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    Jordan Morgan, OT, Arizona | NFL Draft Scouting Report

    Arizona isn't known as an NFL pipeline, but with OT Jordan Morgan and his NFL draft scouting report, the Wildcats have at least one lock in the 2023 cycle.

    The last time Arizona had an offensive lineman drafted (2009), Barack Obama was sworn in as the 44th President of the United States, swine flu became a pandemic, and the movie “Avatar” was released. So yeah, it’s been a while.

    However, OT Jordan Morgan’s NFL draft scouting report shows why not only will he buck the trend in 2023 but possibly earn consideration in the early rounds.

    Jordan Morgan NFL Draft Profile

    • Position: OT
    • School: Arizona
    • Current Year: Junior
    • Height/Weight: 6’6″, 328 pounds

    Born and raised in Marana, Arizona, Morgan wasn’t the most heralded high school recruit. In fact, his only offer prior to Arizona came from FCS-level Northern Arizona. So, it’s no surprise Morgan committed to the hometown Wildcats just days after receiving notice.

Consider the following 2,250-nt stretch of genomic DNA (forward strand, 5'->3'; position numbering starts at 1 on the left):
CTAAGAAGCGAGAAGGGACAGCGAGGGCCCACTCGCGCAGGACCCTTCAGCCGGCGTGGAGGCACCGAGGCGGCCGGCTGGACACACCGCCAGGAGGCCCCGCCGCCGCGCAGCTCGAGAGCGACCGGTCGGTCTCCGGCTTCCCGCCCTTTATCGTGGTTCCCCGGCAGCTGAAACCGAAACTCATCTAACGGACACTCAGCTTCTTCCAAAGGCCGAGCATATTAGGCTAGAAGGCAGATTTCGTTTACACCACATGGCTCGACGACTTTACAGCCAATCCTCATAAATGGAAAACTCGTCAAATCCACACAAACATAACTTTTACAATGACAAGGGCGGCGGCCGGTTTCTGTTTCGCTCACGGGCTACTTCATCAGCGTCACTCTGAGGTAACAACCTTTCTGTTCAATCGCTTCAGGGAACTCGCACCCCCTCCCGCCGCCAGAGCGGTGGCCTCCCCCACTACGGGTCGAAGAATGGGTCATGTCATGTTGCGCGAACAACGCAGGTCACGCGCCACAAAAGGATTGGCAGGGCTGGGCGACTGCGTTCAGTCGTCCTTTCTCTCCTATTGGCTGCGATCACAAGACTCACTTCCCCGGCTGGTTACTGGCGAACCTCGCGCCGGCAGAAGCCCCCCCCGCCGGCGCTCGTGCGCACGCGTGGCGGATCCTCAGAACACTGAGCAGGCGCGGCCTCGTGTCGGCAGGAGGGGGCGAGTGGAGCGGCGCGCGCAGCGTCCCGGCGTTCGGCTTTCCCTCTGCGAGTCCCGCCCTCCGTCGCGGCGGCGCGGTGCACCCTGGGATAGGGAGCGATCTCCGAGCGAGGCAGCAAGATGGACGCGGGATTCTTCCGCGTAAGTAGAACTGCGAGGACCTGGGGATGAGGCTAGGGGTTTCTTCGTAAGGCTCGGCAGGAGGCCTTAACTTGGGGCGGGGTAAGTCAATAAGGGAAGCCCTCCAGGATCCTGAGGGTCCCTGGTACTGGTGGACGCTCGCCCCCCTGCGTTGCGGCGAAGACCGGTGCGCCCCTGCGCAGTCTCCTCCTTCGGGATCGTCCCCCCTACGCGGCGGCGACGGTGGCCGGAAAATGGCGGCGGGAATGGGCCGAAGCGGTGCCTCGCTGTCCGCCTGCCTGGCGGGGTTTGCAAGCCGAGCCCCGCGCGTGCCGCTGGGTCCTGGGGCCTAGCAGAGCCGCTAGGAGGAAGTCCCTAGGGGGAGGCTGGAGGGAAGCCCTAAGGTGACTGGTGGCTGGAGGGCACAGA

Hindsight is 20/20, but Morgan should’ve received more attention on the recruiting trail. On top of helping his team to three straight state playoffs (2016-18) along the offensive line, he totaled 30 tackles on defense and was a shotput thrower in track and field.

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    After all-state honors as a senior, Morgan did earn offers from Arizona State and USC, but he never wavered on his decision to enroll at Arizona. He joined the team as a 270-pound tackle. But four years, 19 games, and 15 starts later, he’s grown to a listed 328 pounds at 6’6″.

    The big man owns a comparatively big heart, volunteering at football camps and local Boys and Girls clubs. As a result, he was named to the Wuerffel Trophy Watch List in the summer, given to the college football player who “best combines exemplary community service with athletic and academic achievement.”